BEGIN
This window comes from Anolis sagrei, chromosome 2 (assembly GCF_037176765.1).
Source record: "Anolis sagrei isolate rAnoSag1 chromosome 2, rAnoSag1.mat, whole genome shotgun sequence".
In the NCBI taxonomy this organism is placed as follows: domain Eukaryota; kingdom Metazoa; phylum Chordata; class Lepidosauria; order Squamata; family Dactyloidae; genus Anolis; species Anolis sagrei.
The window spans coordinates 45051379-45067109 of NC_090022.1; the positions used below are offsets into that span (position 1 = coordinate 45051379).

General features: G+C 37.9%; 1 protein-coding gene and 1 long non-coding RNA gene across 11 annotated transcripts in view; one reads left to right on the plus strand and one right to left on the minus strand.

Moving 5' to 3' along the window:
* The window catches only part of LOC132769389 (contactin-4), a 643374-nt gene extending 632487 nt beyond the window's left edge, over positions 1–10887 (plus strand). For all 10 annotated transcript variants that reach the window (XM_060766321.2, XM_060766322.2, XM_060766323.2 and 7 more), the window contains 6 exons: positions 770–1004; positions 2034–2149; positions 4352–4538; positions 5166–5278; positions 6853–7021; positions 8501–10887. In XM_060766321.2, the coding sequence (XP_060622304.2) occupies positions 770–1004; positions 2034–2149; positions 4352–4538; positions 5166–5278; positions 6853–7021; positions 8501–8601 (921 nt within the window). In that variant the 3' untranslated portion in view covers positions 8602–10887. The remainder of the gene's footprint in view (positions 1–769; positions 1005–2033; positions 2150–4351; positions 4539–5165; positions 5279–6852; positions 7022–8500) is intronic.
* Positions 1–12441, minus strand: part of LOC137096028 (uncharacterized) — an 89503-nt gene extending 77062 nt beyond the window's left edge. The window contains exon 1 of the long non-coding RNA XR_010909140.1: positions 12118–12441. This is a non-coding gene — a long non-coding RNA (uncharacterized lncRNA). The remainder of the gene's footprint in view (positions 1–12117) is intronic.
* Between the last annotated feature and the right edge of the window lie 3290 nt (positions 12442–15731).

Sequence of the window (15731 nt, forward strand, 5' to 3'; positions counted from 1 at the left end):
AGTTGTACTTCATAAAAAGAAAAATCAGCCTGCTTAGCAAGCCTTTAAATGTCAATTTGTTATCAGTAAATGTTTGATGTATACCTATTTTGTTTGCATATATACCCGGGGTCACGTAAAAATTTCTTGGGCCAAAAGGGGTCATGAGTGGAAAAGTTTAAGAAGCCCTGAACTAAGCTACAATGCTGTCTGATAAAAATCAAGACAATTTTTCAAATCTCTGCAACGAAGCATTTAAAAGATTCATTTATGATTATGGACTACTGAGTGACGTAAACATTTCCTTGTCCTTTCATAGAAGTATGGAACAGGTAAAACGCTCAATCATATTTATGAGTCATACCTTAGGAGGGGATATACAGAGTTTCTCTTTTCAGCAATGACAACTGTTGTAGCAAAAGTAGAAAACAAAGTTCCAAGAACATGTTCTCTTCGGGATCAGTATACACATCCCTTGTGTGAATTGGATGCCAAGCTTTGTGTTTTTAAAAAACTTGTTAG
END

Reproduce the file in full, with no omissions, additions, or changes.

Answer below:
This window comes from Anolis sagrei, chromosome 2 (assembly GCF_037176765.1).
Source record: "Anolis sagrei isolate rAnoSag1 chromosome 2, rAnoSag1.mat, whole genome shotgun sequence".
In the NCBI taxonomy this organism is placed as follows: domain Eukaryota; kingdom Metazoa; phylum Chordata; class Lepidosauria; order Squamata; family Dactyloidae; genus Anolis; species Anolis sagrei.
The window spans coordinates 45051379-45067109 of NC_090022.1; the positions used below are offsets into that span (position 1 = coordinate 45051379).

General features: G+C 37.9%; 1 protein-coding gene and 1 long non-coding RNA gene across 11 annotated transcripts in view; one reads left to right on the plus strand and one right to left on the minus strand.

Moving 5' to 3' along the window:
* The window catches only part of LOC132769389 (contactin-4), a 643374-nt gene extending 632487 nt beyond the window's left edge, over positions 1–10887 (plus strand). For all 10 annotated transcript variants that reach the window (XM_060766321.2, XM_060766322.2, XM_060766323.2 and 7 more), the window contains 6 exons: positions 770–1004; positions 2034–2149; positions 4352–4538; positions 5166–5278; positions 6853–7021; positions 8501–10887. In XM_060766321.2, the coding sequence (XP_060622304.2) occupies positions 770–1004; positions 2034–2149; positions 4352–4538; positions 5166–5278; positions 6853–7021; positions 8501–8601 (921 nt within the window). In that variant the 3' untranslated portion in view covers positions 8602–10887. The remainder of the gene's footprint in view (positions 1–769; positions 1005–2033; positions 2150–4351; positions 4539–5165; positions 5279–6852; positions 7022–8500) is intronic.
* Positions 1–12441, minus strand: part of LOC137096028 (uncharacterized) — an 89503-nt gene extending 77062 nt beyond the window's left edge. The window contains exon 1 of the long non-coding RNA XR_010909140.1: positions 12118–12441. This is a non-coding gene — a long non-coding RNA (uncharacterized lncRNA). The remainder of the gene's footprint in view (positions 1–12117) is intronic.
* Between the last annotated feature and the right edge of the window lie 3290 nt (positions 12442–15731).

Sequence of the window (15731 nt, forward strand, 5' to 3'; positions counted from 1 at the left end):
AGTTGTACTTCATAAAAAGAAAAATCAGCCTGCTTAGCAAGCCTTTAAATGTCAATTTGTTATCAGTAAATGTTTGATGTATACCTATTTTGTTTGCATATATACCCGGGGTCACGTAAAAATTTCTTGGGCCAAAAGGGGTCATGAGTGGAAAAGTTTAAGAAGCCCTGAACTAAGCTACAATGCTGTCTGATAAAAATCAAGACAATTTTTCAAATCTCTGCAACGAAGCATTTAAAAGATTCATTTATGATTATGGACTACTGAGTGACGTAAACATTTCCTTGTCCTTTCATAGAAGTATGGAACAGGTAAAACGCTCAATCATATTTATGAGTCATACCTTAGGAGGGGATATACAGAGTTTCTCTTTTCAGCAATGACAACTGTTGTAGCAAAAGTAGAAAACAAAGTTCCAAGAACATGTTCTCTTCGGGATCAGTATACACATCCCTTGTGTGAATTGGATGCCAAGCTTTGTGTTTTTAAAAAACTTGTTAG